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my son is 8 yr ,very active and enthusisastic in participating in all extra activities but is losing interest in studies wants to become a cricketer but thinks circketers don't need to study

so why to study

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shiva2005

Asked by shiva2005 at 1:31 AM on Aug. 26, 2013 in Tweens (9-12)

Level 1 (3 Credits)
Answers (9)
  • You'll have to do your homework on the number of kids who play the game and the percentage of them who actually manage to become professional players. it will be a LOW percentage. And that's why he studies; the odds are against him.

    And even if he does make it, better to be the smartest player on the team than an ignoramus.
    gdiamante

    Answer by gdiamante at 2:08 AM on Aug. 26, 2013

  • I don't know much about cricket but if its like other sports, only a handful of kids go pro after highschool. They need to go to college before going professiinal and his grades will somewhat determine where he can go. Also, you should have a family rule that he has to keep a minimum GPA (my limit is Cs - if my kids ever get a C then extra curriculars stop) in order for you to allow him to play.
    missanc

    Answer by missanc at 5:50 AM on Aug. 26, 2013

  • tell him that even if he does become one, it won't last forever and he needs a good education as well.
    Also, in school or college he will need decent grades to play
    charlotsomtimes

    Answer by charlotsomtimes at 7:26 AM on Aug. 26, 2013

  • Being allowed to take part in extra activities depends on good grades. No extras without good grades.
    silverthreads

    Answer by silverthreads at 7:42 AM on Aug. 26, 2013

  • Ditto what silver threads said. Poor grades means loss of extracurricular activities. Period.
    QuinnMae

    Answer by QuinnMae at 9:07 AM on Aug. 26, 2013

  • No extra activities until the grades are acceptable.
    Extra curricular are just that, extra.
    Then limit the amount of extras he can do.
    He should also be doing chores around the house
    Dardenella

    Answer by Dardenella at 9:19 AM on Aug. 26, 2013

  • Sounds like he is trying to use logic or rationalization to "answer" the issue, when you object to his grades or push him to study.
    But his lack of interest in studying doesn't likely come from thinking "I'm going to play cricket & cricketers don't need to study." More likely the LOSING INTEREST part is key, and the comments are simply justifications & reasoning. If he enjoyed the work, he'd be excelling in both areas. Sports & academic learning aren't mutually exclusive. Both pursuits express human capacities & potential. (People grow & develop intellectually, socially, aesthetically, physically & morally.)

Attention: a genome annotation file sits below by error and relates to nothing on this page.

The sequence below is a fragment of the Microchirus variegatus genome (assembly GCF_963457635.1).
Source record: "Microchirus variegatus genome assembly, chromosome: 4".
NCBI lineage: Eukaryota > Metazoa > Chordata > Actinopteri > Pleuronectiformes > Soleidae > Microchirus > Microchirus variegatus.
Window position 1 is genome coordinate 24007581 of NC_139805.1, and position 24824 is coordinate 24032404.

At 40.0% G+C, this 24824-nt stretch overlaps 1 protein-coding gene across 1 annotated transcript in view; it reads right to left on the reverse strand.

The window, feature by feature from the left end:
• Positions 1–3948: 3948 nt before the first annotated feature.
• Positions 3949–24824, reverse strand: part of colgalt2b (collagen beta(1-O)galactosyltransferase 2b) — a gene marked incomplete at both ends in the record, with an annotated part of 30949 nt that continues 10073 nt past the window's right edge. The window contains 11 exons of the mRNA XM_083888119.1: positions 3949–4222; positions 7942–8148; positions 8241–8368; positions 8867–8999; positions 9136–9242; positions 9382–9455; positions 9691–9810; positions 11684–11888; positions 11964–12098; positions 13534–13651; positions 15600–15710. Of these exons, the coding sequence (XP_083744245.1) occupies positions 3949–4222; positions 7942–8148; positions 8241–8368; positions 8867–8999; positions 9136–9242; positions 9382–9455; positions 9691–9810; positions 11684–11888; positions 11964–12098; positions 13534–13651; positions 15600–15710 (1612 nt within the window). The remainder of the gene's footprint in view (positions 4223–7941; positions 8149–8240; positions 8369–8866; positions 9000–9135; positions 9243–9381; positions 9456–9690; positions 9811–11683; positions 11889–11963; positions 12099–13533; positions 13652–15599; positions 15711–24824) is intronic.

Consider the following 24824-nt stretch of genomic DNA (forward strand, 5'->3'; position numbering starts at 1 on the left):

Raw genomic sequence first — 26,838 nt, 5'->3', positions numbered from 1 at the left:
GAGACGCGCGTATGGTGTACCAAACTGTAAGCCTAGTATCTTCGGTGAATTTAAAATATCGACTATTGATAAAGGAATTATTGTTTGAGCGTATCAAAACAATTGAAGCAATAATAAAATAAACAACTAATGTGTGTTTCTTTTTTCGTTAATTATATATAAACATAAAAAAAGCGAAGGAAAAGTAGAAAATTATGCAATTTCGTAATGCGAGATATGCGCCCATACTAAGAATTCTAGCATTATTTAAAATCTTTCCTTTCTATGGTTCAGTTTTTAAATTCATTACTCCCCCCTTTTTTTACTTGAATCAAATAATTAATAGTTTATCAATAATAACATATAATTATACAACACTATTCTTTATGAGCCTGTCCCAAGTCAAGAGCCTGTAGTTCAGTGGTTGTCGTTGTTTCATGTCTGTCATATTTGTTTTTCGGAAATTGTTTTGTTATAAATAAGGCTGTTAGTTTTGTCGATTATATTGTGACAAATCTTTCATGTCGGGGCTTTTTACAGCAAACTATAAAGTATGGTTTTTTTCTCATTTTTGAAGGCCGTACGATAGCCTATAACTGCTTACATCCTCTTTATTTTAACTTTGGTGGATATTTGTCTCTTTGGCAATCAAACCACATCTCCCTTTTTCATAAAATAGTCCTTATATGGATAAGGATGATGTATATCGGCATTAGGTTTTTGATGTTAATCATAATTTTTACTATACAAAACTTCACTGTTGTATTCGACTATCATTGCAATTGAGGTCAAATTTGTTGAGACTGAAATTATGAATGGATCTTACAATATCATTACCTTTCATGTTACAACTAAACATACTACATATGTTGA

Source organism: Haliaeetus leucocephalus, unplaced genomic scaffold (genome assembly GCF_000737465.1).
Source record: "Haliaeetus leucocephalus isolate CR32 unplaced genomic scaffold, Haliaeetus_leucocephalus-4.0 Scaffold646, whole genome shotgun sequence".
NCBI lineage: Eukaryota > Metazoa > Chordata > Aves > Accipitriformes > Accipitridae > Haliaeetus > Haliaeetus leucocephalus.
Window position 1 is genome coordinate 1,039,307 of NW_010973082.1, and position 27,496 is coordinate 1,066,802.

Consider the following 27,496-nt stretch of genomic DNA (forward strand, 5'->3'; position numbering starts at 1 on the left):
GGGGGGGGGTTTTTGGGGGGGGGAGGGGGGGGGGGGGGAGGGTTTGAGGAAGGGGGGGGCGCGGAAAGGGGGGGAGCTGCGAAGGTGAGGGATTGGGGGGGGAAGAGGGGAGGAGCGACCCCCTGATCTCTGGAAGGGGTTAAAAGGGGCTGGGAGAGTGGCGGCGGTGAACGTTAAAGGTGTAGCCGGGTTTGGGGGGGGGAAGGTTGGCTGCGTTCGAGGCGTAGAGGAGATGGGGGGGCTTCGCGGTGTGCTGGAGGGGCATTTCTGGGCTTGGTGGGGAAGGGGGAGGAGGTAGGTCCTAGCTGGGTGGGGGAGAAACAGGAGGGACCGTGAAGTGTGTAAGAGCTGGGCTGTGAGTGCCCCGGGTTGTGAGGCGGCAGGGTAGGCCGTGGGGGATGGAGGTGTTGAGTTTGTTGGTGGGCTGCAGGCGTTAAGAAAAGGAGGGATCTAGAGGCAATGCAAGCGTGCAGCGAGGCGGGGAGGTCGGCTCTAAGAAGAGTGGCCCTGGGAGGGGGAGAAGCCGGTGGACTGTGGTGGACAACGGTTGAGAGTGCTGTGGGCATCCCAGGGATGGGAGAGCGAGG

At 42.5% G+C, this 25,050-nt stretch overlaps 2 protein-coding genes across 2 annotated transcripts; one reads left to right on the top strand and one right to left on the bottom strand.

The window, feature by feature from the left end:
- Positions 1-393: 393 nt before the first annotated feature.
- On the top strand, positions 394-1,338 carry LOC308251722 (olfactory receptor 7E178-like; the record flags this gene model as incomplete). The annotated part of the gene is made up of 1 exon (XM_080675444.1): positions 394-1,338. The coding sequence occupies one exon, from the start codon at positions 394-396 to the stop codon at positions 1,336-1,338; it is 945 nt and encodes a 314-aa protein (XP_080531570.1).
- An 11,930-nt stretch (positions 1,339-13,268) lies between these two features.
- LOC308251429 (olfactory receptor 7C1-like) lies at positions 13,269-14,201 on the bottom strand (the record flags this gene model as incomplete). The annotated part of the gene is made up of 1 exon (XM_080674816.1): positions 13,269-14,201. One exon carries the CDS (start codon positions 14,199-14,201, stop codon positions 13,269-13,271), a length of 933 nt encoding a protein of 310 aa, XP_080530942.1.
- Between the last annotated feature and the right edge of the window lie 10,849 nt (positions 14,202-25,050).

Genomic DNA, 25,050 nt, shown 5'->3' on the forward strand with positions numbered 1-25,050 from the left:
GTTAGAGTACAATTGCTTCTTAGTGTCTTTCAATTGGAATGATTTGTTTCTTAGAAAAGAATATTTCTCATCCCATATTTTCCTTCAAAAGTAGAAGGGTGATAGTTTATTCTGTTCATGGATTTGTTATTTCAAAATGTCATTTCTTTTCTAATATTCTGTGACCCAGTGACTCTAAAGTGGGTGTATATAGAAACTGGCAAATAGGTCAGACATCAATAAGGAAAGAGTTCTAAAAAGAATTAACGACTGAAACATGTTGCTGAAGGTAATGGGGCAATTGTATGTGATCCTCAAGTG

In a balanced & positive learning environment, people will develop all the various areas because they are not in conflict, and they're all part of being human. But too often it's NOT positive! I'd think his disinterest signals that things are off-track for him and he's internalized negativity & resistance around learning.
    girlwithC

    Answer by girlwithC at 11:11 AM on Aug. 26, 2013

  • Look for ways you can address the issue that he doesn't feel invested in learning, and isn't motivated. See if you can team with his teacher(s) to address this from a positive direction, by connecting the work more to his actual purposes & the worth of it, rather than taking the "have to" approach. "Get him interested" being the goal rather than "Make him" or "Apply leverage to force him." If you are able to do this, you may see that the "make him" part ultimately isn't necessary, because you discover that you have a self-motivated learner on your hands, an engaged and purposeful human being. It's what we all can be (evidenced by the fact that we all are NATURAL learners & meaning-makers from our earliest infancy & childhood!) It's easy for circumstances to interfere with that natural love of learning & doing, but we can address the situation positively if we recognize it as evidence of a problem in the process or approach!
    girlwithC

    Answer by girlwithC at 11:20 AM on Aug. 26, 2013

  • My first answer was going to be that nobody plays sports forever, and your son will need a career to fall back on, even if he is one of the very few who goes professional and eventually retires. But GirlwithC has a point. Is your son captivated by any subjects except sports? Does he have trouble in school, and maybe even hide it? How well is he reading? Does he read outside of school?
    Ballad

    Answer by Ballad at 1:42 PM on Aug. 26, 2013

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